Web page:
Most modern polymer sprockets are made from the old standby, nylon (polyamide), and with good reason. Nylon is cost-effective and easy to obtain. It has high strength, excellent wear properties, and is easily machined. FDA-compliant oil-filled nylons are also readily available for food processing applications.
UHMW-PE is also an excellent sprocket material, especially in wet environments or applications involving certain harsh chemicals. Municipal wastewater treatment plants and food processing wire belt conveyors often use UHMW sprockets because of the material’s wear and impact resistance and FDA compliance. UHMW’s mechanical properties actually improve at low temperatures, even those approaching cryogenic levels, so UHMW sprockets are often seen in freezers and other cold environments.
With gearing, surfaces have rolling and sliding contact; a very nice opportunity for polymers to come through. Where plastic gears are applicable, oil-filled nylon (again) usually works about as well as any other formulation. Similar to the sprockets, nylon gears are quiet. Under reasonable circumstances, face surface abrasion is minimal – besides reducing sliding friction, the oil filling is at a microscopic level, and is visually and tactilely subtle, therefore it does not attract dust and dirt. Since nylon gears (and sprockets) have about 20% the weight of comparable steel gears, they add considerably less inertia to the drive. As with sprockets, the keyway is the weakest area, so again, steel or stainless hubs are sometimes in order.
Common nylon formulations are 6, 6/6, 6/10, 6/12, 11, and 12. Each has its pros and cons. They all absorb moisture to some degree, and parts will grow with the absorption. This is generally not a concern unless the components are submerged. If they are, overall growth is easily calculated and parts can be machined or pre-formed to the proper adjusted dimensions.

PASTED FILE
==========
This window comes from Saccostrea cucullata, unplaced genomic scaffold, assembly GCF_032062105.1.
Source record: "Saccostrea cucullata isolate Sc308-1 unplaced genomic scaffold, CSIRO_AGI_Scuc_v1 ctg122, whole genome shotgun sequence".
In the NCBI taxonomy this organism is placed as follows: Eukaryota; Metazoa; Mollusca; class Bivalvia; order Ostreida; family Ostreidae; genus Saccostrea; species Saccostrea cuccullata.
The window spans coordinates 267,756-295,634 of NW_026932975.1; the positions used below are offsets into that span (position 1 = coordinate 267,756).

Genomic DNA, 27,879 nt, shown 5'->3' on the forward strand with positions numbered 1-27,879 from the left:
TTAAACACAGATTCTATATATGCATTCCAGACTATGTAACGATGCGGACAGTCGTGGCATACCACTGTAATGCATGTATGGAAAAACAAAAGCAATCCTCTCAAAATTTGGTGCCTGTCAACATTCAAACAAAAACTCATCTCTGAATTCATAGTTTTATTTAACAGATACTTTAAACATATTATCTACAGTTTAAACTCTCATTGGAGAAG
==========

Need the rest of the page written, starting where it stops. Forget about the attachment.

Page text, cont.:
Oil-filled nylon has higher flexural strength than most other wear-resistant polymers, making it suitable for heavy loads and high-PV applications, and to provide unsupported stiffness.
The most prolific use of polymers in power transmission is with wear strips, and UHMW-PE is easily the most common wear material. Whether it’s a simple PVC conveyor belt, a serpentine chain drive, or a sliding cardboard box, UHMW is the universally recommended choice for polymer guides. It is available in a number of compositions, including virgin, anti-static, UV-inhibiting, oilfilled, and high-wear. Application-specific UHMW types include a non-marking dry-lubricant-filled formula for handling paper and paper containers, and a ceramic- filled formula for wet abrasive environments like bottling lines. With specialty compositions such as these, make certain about vendor claims of “equivalent” alternative brands; often they are not comparable.
UHMW has the highest impact resistance of any polymer, and several formulations are even FDA compliant. Furthermore, its coefficient of friction is surpassed only by PTFE. Virtually any shape can be machined, from long grooved straight sections to intricate curved parts. UHMW comes in sheets up to 5x10 ft, and most suppliers have milling machines that can work pieces that size.
Wear strip capacity is calculated with the same PV formula used for plain bearings. With strips, though, frictional heat is not as localized, therefore they can usually handle higher loads. To account for thermal expansion in these linear applications, firmly fasten the infeed end of the strip, but use slots that allow for growth at the remaining attachment points.
Roger Hirsch is Engineering Services Manager, Power Transmission Div., Poly Hi Solidur, Fort Wayne, Ind.